19th Aug, 2019

'No plans' for Coventry pollution charge

Felix Nobes 10th Jan, 2018 Updated: 11th Jan, 2018

THERE are no plans to implement a congestion charge in Coventry, a councillor has confirmed.

A leading councillor has condemned suggestions a charge could be imposed on the city to tackle traffic pollution issues.

The speculation came after West Midlands mayor Andy Street was quoted as saying that the measure was something that Birmingham “is going to have to do.”

But councillor Jim O’Boyle, Coventry council’s cabinet member for jobs and regeneration, said there were no plans to do anything similar in Coventry.

He said: “The first thing to make clear is that the West Midlands Combined Authority does not have the power to impose a pollution charge on this city.

“The issue in Birmingham is different as the Department for Environment, Food and Rural Affairs (DEFRA) has identified that traffic pollution is a concern in their city centre but that is not the case here.

“Yes, there are a small number of roads in the city where levels are higher than we would want at certain times of the day but they are not in the city centre.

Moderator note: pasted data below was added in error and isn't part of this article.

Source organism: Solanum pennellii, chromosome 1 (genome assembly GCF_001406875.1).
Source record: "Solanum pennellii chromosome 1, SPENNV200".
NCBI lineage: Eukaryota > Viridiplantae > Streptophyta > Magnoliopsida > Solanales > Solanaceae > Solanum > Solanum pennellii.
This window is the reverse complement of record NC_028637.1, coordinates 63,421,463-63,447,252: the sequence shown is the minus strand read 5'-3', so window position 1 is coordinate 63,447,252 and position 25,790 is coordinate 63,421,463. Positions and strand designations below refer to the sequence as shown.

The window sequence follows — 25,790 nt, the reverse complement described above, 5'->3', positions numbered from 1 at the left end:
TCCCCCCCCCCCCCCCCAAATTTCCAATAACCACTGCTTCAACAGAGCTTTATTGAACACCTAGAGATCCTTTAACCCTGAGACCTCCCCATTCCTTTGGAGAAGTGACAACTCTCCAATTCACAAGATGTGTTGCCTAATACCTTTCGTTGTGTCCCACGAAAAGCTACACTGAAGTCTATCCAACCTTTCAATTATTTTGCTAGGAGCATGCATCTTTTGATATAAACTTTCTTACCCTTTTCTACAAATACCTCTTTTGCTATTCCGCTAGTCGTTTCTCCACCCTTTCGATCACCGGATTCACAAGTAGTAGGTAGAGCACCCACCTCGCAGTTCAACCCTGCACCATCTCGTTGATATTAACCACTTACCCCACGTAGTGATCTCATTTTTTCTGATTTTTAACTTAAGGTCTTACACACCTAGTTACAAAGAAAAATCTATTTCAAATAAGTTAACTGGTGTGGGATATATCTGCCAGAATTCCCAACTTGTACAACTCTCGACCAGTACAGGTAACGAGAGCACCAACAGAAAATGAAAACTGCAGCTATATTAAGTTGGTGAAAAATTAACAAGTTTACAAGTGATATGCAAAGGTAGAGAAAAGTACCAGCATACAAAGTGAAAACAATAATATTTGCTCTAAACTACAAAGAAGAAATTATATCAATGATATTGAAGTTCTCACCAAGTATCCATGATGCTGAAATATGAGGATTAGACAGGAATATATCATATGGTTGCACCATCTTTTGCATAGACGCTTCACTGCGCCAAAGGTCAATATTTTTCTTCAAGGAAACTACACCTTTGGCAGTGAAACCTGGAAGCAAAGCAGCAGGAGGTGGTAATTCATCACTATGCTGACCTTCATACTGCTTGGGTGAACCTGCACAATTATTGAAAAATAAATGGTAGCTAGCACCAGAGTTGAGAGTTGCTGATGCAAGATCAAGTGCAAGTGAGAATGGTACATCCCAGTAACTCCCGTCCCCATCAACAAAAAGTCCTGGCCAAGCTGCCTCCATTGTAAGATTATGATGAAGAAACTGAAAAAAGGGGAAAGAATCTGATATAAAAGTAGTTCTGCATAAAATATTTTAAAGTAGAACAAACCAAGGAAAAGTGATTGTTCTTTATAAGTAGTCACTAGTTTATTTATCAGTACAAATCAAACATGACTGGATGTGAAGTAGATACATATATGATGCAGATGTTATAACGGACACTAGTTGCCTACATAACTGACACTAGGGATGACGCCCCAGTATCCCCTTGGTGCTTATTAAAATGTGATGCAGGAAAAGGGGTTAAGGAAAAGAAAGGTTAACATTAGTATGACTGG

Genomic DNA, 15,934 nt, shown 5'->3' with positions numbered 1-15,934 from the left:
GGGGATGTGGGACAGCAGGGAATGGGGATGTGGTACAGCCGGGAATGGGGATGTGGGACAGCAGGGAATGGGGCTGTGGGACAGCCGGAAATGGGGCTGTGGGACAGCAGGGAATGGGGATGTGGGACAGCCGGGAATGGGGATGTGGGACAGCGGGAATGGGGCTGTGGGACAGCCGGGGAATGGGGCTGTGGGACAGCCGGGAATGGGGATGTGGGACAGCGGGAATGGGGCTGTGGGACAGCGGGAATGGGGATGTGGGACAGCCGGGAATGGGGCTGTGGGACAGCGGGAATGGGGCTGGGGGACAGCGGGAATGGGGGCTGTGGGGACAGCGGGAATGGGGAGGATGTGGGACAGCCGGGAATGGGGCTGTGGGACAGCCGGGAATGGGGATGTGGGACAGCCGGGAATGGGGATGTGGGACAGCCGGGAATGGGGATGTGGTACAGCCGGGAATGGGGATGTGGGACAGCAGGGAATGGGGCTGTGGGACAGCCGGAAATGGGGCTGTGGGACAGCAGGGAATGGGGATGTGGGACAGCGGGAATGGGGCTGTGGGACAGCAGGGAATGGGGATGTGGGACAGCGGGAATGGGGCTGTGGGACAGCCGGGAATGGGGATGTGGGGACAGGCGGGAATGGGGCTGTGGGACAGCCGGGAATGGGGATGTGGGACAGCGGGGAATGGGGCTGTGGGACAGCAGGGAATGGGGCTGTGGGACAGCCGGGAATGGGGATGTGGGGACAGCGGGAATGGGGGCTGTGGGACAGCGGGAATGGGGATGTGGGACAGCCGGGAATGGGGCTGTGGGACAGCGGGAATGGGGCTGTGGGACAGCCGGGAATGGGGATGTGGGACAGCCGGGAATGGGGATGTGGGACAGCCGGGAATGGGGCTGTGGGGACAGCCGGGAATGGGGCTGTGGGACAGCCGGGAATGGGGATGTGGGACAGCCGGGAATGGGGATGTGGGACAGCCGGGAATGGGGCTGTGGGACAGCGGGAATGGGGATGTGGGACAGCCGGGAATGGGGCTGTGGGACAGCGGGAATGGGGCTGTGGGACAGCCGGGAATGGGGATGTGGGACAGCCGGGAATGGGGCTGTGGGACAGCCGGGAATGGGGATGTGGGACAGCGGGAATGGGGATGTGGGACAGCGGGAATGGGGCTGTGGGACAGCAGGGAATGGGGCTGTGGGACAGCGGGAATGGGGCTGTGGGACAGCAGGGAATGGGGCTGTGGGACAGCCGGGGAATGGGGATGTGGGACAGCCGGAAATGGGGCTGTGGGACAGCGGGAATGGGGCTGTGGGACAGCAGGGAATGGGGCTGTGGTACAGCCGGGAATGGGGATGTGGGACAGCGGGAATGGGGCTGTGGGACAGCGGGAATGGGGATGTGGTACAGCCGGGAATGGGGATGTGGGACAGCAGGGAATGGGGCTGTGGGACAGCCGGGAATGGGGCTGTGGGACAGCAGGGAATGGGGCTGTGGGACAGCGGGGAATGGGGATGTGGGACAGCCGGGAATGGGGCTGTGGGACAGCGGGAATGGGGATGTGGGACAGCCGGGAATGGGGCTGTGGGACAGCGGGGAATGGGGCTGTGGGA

“They are roads leading in and out of the city and we are closely monitoring the issue and working with DEFRA to identify ways of improving our city’s air quality and avoiding a need for a pollution charge.

“But what is absolutely clear is that the West Midlands Combined Authority has no power to impose that on us.”

Warwickshire Green county councillor, Keith Kondakor, reacted to the news by reminding local councils of the Public Health England figures that show significant numbers of premature deaths are caused by air pollution.

He said: “Air pollution will be a contributing factor in around 6 per cent of deaths in Coventry and will be resulting in around 170 people dying early in the city each year.

“Air pollution below the legal limits over long periods does have a massive impact on health and costs to the health service.

“It is likely that many locations on busy streets in the city will exceed legal limits for many years to come if we fail to act.

“We cannot just wait decades for the cars on our roads to be better.”

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